Posted by ESC on November 09, 2000
In Reply to: Many questions posted by K. Yone on November 09, 2000
: 1. I'm just wondering the following sentence.
: a. [How goes it with you today?]
: Do English native just say this way?
: How about [How does it go with you today?]?
: 2. Do English speakers use [girls] as well as a singular now [girl] once in a while in the sentence b.?
: b. [Mary is taller than any other girl in the class.]
: 3. I wonder which of the following sentence is correct. Maybe all of them will be correct.
: c. [I could have done it if I had have wanted.]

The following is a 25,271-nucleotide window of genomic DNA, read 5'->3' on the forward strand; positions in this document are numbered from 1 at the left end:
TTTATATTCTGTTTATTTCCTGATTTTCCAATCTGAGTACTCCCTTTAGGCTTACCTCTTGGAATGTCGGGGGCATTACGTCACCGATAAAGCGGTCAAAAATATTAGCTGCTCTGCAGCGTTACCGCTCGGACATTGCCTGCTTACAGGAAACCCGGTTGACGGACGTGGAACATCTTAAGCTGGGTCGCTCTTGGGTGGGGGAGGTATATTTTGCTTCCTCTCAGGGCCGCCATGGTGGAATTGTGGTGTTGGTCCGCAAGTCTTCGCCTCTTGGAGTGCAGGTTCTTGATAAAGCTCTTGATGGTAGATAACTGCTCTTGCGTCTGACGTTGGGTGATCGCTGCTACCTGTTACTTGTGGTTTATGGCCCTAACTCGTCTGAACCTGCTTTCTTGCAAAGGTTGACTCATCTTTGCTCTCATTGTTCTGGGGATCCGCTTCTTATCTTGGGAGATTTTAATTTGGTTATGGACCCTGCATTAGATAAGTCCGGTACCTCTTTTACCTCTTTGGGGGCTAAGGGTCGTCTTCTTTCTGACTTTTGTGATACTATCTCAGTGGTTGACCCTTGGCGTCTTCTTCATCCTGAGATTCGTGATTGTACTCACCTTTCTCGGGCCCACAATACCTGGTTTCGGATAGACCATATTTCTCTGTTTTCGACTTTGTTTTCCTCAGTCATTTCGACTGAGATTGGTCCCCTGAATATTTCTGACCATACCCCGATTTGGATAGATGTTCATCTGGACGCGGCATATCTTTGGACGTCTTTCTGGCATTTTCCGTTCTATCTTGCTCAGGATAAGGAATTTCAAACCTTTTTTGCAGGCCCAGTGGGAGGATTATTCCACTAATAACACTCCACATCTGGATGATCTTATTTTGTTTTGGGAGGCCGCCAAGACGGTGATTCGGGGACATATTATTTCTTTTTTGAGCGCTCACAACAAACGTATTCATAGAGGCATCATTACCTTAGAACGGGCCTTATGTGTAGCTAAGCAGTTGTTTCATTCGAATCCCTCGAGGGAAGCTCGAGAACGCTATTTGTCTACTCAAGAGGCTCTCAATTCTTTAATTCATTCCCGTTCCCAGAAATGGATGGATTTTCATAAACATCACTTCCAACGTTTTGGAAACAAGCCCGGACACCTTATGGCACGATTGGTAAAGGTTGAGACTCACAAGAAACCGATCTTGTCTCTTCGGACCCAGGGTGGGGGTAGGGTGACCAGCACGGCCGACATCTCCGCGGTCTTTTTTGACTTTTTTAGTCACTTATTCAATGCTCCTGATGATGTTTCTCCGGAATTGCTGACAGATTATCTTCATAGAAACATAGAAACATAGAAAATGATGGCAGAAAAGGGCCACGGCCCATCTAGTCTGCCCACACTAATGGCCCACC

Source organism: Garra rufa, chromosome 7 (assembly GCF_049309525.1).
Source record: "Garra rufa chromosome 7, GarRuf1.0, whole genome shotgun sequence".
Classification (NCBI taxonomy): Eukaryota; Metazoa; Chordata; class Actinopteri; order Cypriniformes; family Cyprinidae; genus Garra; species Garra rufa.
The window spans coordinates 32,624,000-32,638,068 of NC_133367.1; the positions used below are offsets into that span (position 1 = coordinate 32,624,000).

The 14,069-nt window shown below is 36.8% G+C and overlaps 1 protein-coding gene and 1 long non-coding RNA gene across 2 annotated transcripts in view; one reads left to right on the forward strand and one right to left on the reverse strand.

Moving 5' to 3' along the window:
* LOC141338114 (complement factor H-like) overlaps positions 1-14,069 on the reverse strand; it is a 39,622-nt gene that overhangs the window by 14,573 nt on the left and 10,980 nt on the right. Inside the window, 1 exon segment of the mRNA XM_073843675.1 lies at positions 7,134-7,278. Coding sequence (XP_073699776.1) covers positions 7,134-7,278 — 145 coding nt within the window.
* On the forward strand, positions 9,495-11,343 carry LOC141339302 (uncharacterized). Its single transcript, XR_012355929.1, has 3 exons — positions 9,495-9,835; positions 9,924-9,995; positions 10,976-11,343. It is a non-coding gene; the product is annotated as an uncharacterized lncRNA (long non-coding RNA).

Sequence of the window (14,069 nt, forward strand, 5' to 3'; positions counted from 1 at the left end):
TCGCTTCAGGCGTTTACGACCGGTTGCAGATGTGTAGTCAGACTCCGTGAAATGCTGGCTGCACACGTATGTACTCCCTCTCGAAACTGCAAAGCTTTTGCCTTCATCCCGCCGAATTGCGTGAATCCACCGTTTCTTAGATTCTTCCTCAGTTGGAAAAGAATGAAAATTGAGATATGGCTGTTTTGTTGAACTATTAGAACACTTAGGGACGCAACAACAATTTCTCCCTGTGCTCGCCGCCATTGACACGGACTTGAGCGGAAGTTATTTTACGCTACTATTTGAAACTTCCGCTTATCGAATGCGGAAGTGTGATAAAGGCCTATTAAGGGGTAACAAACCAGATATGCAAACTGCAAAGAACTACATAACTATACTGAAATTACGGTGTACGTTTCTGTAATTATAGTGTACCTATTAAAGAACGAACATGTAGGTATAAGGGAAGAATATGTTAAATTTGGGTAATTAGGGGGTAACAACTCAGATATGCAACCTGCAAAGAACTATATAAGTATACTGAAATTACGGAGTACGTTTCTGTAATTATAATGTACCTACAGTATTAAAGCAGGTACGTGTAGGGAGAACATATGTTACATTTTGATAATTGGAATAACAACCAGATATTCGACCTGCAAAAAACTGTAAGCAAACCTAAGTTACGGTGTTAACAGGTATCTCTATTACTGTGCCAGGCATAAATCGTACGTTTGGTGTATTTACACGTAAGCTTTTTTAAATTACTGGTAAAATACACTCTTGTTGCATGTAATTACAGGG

: d. [I could have done it if I have wanted.]
: e. [I could have done it if I had wanted.]
: Thanks a lot.
: All the best,
The last time I had grammar lessons was Mrs. Collins' English class LONG ago. But my opinion on how we say these phrases in the U.S.:
1. How goes it with you today. People might say that. But more common is: How's it going today? How are you doing? What's up? (Whassup?) What's shaking? What's new?
2. Mary is taller than any other girl in the class. That would be correct. Or: Mary is taller than the other girls.
3. e. I could have done it if I had wanted. That one sounds correct to me.
(A phrase I saw recently that's new to me -- Coulda, woulda, shoulda. Meaning -- We could of done something, we would of, and should of. But we didn't.)